In collaboration with Small Anchor Press, ND/SA publishes first chapbooks by NYC poets.

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Chialun Chang / One Day We Become Whites / 2016

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Writing rapidly, and into a language is to create a new language entirely. The poems in One Day We Become Whites resist and embrace perspectives that render us simultaneously complicit and resistant to otherness or privilege, but they are more than just an important cultural critique of our moment in America.

The poems in this collection are love poems made of complex emotions. They are poems that help us see how something can be scary and beautiful at the same time. Chialun Chang’s images are expansive and fast, but accessible. It is as if we are following Chang down the street and she is always seven steps ahead of us to remind us that the emotions we digest are not always great, but even the most bitter can be light, even the most ordinary can be complex.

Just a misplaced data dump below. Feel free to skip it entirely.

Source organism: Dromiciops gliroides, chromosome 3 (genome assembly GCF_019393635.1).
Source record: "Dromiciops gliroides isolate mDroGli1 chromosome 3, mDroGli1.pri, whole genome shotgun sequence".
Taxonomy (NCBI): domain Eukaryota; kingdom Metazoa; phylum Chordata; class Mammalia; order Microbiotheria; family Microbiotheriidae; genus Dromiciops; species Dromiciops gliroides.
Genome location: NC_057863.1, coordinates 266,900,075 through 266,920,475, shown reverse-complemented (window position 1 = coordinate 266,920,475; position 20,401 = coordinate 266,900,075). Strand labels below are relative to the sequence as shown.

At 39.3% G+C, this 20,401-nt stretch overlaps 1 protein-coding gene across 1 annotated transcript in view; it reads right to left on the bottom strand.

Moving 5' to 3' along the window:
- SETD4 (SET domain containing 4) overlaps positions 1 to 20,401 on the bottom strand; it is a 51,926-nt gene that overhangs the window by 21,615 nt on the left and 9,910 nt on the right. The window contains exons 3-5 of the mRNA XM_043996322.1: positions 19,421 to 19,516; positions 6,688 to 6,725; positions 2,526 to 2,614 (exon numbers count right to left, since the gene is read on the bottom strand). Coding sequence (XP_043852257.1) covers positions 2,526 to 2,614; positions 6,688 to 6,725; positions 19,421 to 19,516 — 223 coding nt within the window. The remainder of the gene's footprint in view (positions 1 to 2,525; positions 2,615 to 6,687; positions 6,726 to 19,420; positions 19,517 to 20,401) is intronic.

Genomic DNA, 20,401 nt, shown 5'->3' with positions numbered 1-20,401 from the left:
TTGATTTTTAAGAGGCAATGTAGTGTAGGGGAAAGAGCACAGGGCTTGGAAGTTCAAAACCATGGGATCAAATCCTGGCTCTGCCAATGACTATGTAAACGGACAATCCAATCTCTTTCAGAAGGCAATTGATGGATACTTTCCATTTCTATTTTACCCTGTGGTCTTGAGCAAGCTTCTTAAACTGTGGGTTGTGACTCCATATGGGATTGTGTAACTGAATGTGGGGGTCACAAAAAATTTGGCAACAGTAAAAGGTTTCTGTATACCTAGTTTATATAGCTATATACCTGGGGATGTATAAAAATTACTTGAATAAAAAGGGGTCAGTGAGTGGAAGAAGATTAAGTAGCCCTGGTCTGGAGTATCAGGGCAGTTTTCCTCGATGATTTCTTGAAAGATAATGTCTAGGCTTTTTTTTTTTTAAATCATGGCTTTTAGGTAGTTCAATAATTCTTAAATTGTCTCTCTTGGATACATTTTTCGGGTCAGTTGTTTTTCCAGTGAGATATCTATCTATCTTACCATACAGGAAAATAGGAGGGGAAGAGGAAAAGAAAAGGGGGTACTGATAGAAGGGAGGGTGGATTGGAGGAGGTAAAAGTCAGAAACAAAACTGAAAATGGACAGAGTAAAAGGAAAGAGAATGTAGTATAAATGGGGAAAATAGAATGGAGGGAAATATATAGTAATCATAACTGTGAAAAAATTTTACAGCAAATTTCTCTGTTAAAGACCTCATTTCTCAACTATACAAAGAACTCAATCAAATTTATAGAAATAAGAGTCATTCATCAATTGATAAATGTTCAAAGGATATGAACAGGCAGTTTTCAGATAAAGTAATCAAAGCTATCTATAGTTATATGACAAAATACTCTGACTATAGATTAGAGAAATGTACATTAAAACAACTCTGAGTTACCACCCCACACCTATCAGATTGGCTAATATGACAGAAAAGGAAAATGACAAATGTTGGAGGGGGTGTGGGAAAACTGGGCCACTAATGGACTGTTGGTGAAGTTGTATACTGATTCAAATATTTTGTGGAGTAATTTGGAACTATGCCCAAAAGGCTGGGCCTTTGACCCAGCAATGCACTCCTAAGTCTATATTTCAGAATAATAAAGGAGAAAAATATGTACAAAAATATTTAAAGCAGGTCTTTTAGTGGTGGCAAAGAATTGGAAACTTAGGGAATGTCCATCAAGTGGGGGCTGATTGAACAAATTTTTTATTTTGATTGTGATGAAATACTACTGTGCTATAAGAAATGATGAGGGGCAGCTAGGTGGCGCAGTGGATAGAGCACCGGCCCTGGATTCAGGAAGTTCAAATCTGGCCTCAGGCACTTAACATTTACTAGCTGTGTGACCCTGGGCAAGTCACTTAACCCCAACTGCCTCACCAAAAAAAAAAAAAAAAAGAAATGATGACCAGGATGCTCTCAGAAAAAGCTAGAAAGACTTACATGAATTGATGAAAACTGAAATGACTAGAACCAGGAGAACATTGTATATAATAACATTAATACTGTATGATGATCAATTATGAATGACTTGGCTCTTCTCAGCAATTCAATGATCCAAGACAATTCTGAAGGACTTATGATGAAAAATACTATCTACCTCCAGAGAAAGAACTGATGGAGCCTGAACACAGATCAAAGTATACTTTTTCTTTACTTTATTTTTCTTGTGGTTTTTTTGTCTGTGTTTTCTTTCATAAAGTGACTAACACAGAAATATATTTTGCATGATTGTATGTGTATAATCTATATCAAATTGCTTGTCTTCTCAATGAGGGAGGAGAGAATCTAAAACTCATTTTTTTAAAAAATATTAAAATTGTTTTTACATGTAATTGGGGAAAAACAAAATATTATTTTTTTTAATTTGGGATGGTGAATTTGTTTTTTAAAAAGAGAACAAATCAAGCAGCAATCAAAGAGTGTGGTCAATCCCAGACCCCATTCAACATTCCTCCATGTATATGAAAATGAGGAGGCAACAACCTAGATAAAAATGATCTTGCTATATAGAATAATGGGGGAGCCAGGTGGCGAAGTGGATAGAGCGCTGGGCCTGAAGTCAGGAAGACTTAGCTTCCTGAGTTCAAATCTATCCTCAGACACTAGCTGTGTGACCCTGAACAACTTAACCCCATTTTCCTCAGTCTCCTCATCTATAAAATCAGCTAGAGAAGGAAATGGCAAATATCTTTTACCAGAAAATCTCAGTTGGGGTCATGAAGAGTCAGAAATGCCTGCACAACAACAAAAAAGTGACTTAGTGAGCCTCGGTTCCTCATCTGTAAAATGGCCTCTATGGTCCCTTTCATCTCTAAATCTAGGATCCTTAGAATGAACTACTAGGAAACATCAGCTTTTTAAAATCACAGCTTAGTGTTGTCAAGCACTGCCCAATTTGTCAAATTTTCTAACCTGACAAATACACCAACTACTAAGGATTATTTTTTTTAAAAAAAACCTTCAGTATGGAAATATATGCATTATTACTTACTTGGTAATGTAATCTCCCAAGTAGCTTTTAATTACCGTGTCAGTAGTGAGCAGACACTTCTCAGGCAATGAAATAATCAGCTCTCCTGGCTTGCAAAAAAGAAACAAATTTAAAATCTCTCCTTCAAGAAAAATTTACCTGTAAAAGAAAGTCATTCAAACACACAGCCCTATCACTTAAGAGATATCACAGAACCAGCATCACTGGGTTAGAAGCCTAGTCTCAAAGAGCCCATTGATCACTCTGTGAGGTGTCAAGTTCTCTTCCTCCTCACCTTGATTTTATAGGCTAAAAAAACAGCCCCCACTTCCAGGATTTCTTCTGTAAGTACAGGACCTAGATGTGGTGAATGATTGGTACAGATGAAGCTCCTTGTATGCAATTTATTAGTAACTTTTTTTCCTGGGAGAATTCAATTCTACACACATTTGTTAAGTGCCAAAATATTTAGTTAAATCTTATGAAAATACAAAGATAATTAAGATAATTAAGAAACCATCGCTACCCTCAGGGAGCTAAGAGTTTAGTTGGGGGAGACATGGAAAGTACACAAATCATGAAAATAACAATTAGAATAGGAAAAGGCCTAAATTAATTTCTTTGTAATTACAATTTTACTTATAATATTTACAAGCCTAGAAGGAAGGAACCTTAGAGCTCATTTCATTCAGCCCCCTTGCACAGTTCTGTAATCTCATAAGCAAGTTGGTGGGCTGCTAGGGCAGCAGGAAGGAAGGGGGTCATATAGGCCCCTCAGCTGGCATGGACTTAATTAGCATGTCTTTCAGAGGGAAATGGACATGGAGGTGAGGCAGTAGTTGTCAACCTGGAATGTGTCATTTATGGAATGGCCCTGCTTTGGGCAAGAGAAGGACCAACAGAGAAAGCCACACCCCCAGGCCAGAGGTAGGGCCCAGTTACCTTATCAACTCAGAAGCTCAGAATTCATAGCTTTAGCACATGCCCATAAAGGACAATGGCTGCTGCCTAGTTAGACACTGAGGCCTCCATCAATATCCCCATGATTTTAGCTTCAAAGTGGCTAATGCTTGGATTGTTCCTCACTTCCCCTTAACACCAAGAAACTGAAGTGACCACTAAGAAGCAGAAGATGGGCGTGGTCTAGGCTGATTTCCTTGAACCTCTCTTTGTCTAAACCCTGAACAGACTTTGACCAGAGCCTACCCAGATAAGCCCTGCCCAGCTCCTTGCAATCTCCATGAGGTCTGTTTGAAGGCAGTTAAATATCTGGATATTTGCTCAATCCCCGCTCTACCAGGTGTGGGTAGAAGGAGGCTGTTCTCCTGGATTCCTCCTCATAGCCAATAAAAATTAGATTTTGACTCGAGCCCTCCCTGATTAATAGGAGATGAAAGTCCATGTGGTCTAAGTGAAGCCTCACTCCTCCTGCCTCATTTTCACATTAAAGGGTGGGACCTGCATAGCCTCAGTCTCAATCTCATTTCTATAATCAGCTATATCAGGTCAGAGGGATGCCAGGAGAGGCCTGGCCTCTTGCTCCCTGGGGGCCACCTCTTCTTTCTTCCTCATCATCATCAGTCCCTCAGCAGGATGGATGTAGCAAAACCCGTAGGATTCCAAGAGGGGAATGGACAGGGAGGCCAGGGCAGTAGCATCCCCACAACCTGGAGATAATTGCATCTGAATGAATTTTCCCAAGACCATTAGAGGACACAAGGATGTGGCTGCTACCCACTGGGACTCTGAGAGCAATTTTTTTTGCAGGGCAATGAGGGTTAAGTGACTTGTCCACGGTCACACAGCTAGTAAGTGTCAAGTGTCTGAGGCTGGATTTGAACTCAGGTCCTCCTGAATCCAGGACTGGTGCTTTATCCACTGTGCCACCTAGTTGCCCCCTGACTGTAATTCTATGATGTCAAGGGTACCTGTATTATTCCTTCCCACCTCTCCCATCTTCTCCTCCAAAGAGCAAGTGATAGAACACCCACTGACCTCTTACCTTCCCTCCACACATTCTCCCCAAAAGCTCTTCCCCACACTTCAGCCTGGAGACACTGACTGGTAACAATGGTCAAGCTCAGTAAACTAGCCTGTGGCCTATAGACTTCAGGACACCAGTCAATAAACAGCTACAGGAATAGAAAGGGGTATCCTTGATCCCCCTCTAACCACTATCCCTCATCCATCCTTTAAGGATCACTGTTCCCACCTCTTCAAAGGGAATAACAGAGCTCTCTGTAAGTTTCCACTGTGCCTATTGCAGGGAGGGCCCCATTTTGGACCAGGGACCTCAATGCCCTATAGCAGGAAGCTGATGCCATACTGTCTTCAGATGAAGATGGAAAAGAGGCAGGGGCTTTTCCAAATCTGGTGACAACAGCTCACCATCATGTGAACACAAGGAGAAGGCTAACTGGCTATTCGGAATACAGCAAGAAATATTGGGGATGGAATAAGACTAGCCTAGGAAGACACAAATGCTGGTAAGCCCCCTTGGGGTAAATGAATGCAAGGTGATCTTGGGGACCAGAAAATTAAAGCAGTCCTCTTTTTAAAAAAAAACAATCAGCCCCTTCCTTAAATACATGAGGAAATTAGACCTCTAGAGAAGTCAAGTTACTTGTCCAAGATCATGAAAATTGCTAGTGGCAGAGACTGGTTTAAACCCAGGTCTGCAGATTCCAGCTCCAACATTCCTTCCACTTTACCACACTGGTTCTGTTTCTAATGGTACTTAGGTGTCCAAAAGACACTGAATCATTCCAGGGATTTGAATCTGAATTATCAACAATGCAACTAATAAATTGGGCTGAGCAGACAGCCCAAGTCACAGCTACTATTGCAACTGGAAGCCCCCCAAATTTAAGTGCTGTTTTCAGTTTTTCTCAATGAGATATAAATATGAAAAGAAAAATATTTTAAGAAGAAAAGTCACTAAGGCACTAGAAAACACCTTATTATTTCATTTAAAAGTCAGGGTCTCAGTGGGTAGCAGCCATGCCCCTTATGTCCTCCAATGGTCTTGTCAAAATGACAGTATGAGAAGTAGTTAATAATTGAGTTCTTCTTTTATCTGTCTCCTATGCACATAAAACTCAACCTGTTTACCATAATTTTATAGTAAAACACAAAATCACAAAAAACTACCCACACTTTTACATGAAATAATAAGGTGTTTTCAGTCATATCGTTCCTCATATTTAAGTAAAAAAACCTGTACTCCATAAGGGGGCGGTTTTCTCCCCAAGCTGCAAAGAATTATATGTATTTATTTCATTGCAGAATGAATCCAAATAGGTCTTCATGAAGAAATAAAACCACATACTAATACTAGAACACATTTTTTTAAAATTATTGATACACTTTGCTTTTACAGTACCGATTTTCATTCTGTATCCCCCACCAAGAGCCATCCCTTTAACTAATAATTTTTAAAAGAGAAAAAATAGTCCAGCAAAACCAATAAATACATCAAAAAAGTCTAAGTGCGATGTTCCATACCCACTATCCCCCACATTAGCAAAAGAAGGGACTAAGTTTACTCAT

Launch reading featured in Asian in NY, as well as at CNA.comApple Daily, and ET Today

Chialun Chang is a visual artist and writer born in Taipei and now living in NYC. She is recipient of a 2015 Immigrant Artist Mentoring Fellowship from NYFA and a 2016 Emerging Writers Fellowship from Poets House.


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Shante' Cozier / Sometimes Angels / 2015